“The boys race BMX bikes competitively,” says Joe, an architect, who is 42. “I suppose that might seem to be on the opposite end of the spectrum to ballet, but you can see that their ballet helps them in terms of their balance, strength and stamina. They do all the ‘boys stuff’ – they are out in the garden, making ramps for their bikes and climbing, then they will go on the trampoline and practice their ballet. It’s all part of the mix.”

Not surprisingly, many of the boys who are selected for Dance Track also excel at sport. Several on the ballet programme have also been selected for academies run by professional football clubs. “You imagine that if ballet is up against football on a boy’s schedule, it might seem inevitable which one they will choose,” says Rachel. “But it’s not always the case. When classes clashed for one boy recently, his mum told me he was desperate to keep up ballet, so his coach allowed him to come to football training late.”

The way that boys see ballet does seem to be changing, fuelling a new interest in participation. In March 2014, the London Boys Ballet School was established by James Anthony. “It was clear that more boys wanted to try ballet, but there was nothing for them,” says James.

“They would be lucky to find a ballet class with just one other boy taking part and the image would be very pink and fairy-like.” Creating boys-only classes, focusing on strength, jumping and athleticism, the number of participants at the new school quickly grew to more than 30 with ages ranging from four to 14.

“Many of the boys want to try ballet after watching a performance – not only Billy Elliot but other musicals featuring dancing, or seeing dance shows on TV,” says James. “There is certainly less stigma around ballet – it is recognised as a foundation for all dance forms and for its athleticism.”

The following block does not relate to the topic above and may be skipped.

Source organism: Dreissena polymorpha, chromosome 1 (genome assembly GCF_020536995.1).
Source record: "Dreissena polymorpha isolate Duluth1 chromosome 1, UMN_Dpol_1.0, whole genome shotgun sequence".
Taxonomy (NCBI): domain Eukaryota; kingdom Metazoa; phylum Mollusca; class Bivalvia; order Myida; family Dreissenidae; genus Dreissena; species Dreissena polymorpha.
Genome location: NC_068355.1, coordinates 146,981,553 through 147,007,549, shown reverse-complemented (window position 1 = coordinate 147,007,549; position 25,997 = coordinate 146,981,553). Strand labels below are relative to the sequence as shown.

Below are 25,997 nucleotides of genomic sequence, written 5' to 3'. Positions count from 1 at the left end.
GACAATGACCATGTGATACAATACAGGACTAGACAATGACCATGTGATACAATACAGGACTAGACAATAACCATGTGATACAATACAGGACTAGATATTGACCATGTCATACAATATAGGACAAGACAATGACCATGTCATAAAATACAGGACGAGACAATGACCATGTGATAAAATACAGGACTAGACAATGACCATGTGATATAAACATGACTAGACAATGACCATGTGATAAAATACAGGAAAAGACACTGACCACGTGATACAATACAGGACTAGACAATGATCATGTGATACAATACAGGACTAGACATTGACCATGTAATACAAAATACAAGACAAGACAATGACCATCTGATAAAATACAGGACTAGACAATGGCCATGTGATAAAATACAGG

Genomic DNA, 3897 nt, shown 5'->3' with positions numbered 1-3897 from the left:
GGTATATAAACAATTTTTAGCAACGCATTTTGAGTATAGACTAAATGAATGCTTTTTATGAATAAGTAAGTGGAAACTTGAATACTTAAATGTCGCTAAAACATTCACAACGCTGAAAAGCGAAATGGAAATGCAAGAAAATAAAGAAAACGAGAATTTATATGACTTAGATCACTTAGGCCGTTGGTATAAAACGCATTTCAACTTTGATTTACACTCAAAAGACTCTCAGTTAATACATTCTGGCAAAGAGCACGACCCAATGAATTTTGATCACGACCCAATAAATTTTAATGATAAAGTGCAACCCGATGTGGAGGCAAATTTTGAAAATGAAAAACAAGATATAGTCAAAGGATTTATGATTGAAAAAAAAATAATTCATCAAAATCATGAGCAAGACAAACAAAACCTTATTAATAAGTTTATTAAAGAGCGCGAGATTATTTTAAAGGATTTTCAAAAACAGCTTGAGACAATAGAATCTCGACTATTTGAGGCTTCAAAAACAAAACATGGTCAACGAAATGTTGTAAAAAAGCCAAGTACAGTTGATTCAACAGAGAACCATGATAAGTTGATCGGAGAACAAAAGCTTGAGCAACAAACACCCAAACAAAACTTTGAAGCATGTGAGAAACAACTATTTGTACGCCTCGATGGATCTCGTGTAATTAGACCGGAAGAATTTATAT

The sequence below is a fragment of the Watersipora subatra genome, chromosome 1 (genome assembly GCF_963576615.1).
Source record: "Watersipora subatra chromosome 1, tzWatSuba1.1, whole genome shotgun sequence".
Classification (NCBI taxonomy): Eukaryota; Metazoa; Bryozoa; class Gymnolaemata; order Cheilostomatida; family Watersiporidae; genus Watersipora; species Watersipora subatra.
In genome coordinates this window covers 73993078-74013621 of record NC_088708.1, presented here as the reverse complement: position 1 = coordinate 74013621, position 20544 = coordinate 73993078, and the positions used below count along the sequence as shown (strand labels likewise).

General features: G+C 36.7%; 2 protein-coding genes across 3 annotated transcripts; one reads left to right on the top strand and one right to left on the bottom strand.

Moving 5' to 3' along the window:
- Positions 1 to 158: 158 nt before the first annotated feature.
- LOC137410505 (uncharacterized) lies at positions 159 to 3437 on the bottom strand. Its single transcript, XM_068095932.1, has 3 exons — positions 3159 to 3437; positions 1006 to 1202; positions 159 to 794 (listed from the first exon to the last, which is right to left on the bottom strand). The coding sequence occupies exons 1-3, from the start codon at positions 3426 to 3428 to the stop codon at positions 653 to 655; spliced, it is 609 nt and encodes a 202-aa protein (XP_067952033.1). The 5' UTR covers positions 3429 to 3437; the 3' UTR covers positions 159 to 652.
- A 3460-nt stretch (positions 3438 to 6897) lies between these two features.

The footballer Rio Ferdinand, who trained in ballet, and the street dance crew Diversity, are influential figures who have praised the benefit of the discipline for boys. And at the highest performance level, Balletboyz, the company formed by former Royal Ballet lead dancers, is shaping the re-branding of ballet from a male perspective.

Equally now, if boys do express an interest in ballet, they are more likely to be supported by their parents. “This generation is different,” says James. “Dads are proud to bring their sons to our ballet classes; there is no sense that ballet is ‘girly’.”

If the Kempsey-Fagg brothers do ever hear occasional comments that ballet is “not something for boys”, it is not off-putting. When considering this, Marlo quickly fires back, saying: “Ballet is awesome.” Beaming with pride, he adds: “I’m the only one in my class who is in it.” Like his older brother, Marlo, now aged nine, won a place on the Royal Ballet’s Junior Associate programme and has just completed his first year. His younger brother Arlie, six, has recently also been selected for Dance Track.

Oscar has just taken a major new step with his ballet, having been awarded a scholarship to attend Elmhurst School for Dance, the internationally renowned associate school for Birmingham Royal Ballet.  “I am so proud of them,” says Rachel.